Make a couple of trades to move players. Consolidate practice sites. Invest in multi-million dollar promises.
Although these strategies may sound like something out of a Chicago sports team playbook, they are actually moves that Chicago Public Schools is proposing to make in two South Side neighborhoods.
In Englewood, CPS is planning to close three under-enrolled neighborhood high schools—Harper, TEAM Englewood, and Hope—and combine those schools’ students with Robeson High School’s population in a new $75 million building that will replace Robeson’s existing campus. In the South Loop, CPS plans to convert the National Teachers Academy from an elementary school to a high school, sending the Academy’s students to a new $55 million South Loop Elementary.
CEO Forrest Claypool and Chief Education Officer Janice Jackson have stated that both plans will give the communities a chance at a high-quality education in neighborhood, open-enrollment high schools. Presently, families in both neighborhoods often send their children to high schools elsewhere in the city. The new Englewood high school and the converted Teachers Academy are intended for student populations that exist only on paper.
But a situation like this, that involves massive reshuffling of students and tens of millions in construction spending, wouldn’t fly in Chicago’s suburbs or other larger districts in Illinois. That’s mainly because, in order for a new school to be built in those cases, residents would have to vote on the proposal. Take the suburb of Lockport, where I grew up. Around 2009, the southwest suburban high school swelled to more than 3,000 students crammed into a school that only had a capacity for 2,700. Despite having an actual need and an existing population for another school, Lockport residents year after year voted against a referendum to build a new school. Eventually, growth slowed and Lockport’s student population is no longer over capacity for the high school.
Whether Lockport needed an extra high school or not, a key decision-making element that’s being left out of the CPS process is the voice of the community. Parents in Englewood schools and parents with students at the Teachers Academy were not consulted on the proposals before they were announced. In an interview with WTTW, Academy local school council chair Elisabeth Greer said, “To not engage us in the conversations about our schools, to be talking about our school a few blocks away and what you want to do with our school and not mention it to us until we force you to say in a public arena…it’s just really gross misconduct and it feels like a real strong racial injustice.” In fact, it’s only because of parent and community outrage that the Teachers Academy was recently designated as a school to be phased out slowly, instead of completely closed in two years.
Race is also a critical factor. Nearly all of the students in Englewood’s high schools are African American, and 80% of the Teachers Academy student population is also African American and low-income. For the 700 students in the Academy, the change will mean moving from a successful school culture with wraparound services to South Loop Elementary, where the population will grow to around 1,800 students—huge numbers for any elementary school. In contrast, the high school in the former Teachers Academy will have only 1,000 seats.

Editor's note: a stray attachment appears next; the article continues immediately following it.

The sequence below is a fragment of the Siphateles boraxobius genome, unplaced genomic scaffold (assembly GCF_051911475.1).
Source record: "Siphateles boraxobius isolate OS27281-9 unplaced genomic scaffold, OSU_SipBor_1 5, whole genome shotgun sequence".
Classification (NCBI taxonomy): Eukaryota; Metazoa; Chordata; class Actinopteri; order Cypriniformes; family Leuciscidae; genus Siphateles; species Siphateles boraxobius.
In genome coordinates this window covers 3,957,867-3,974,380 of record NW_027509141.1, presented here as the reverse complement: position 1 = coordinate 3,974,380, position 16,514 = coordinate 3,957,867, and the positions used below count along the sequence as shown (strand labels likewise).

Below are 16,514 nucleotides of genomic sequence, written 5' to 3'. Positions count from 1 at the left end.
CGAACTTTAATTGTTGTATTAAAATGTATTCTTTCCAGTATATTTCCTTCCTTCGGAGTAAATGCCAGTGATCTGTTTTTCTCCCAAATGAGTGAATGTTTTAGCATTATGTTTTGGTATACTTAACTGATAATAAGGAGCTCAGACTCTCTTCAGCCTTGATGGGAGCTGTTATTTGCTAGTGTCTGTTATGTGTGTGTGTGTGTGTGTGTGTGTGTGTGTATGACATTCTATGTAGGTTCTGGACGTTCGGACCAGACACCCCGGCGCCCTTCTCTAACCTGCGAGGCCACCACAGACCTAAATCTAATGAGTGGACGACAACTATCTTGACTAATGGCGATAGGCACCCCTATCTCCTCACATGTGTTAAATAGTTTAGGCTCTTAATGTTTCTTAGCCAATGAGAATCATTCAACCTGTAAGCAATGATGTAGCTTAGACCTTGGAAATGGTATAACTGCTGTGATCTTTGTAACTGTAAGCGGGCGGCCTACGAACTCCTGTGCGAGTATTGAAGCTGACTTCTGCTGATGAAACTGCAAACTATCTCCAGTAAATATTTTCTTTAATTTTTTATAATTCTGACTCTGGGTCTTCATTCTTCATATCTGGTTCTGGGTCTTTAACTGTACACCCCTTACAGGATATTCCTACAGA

The plans in both neighborhoods call into question the advocacy for equity that Claypool and Mayor Rahm Emanuel have been pushing for at the state level. Emanuel and Claypool have challenged state legislators, through a “20-for-20” campaign (advocating for Chicago, which has 20% of the state’s students, to receive 20% of state funding for education) and most recently through a failed civil rights court case that argued that Chicago students were getting a separate and unequal education because of racially-biased state funding practices. Yet, at the local level, school closings, student transfers, building conversions like those in Englewood and the South Loop mar the image of Emanuel and Claypool as crusaders for equity.
If school closures, transfers, conversions and spending tax dollars on multi-million dollar construction without a guaranteed population aren’t acceptable for students in wealthier zip codes, why have they become the norm in Chicago? How is it fair that predominantly African American students in Chicago are being shuffled around without their community being a part of the decision? Just four years after the massive school closings of 2013 and two years after supporters of Dyett High School went on a hunger strike to save their school, the district continues with moves that show them as out-of-touch with the students they serve, the communities they reside in, and the fiscal crisis that seems to be never-ending for the district, city, and state.
CPS students and teachers are not players on professional sports teams. They should not be traded and shuffled around while students in wealthier zip codes get a stable, sustainable education. If CPS wants to argue for equitable funding at the state level, then it also needs to provide all Chicago students and families with an equitable process and voice when it comes to significant changes to their education.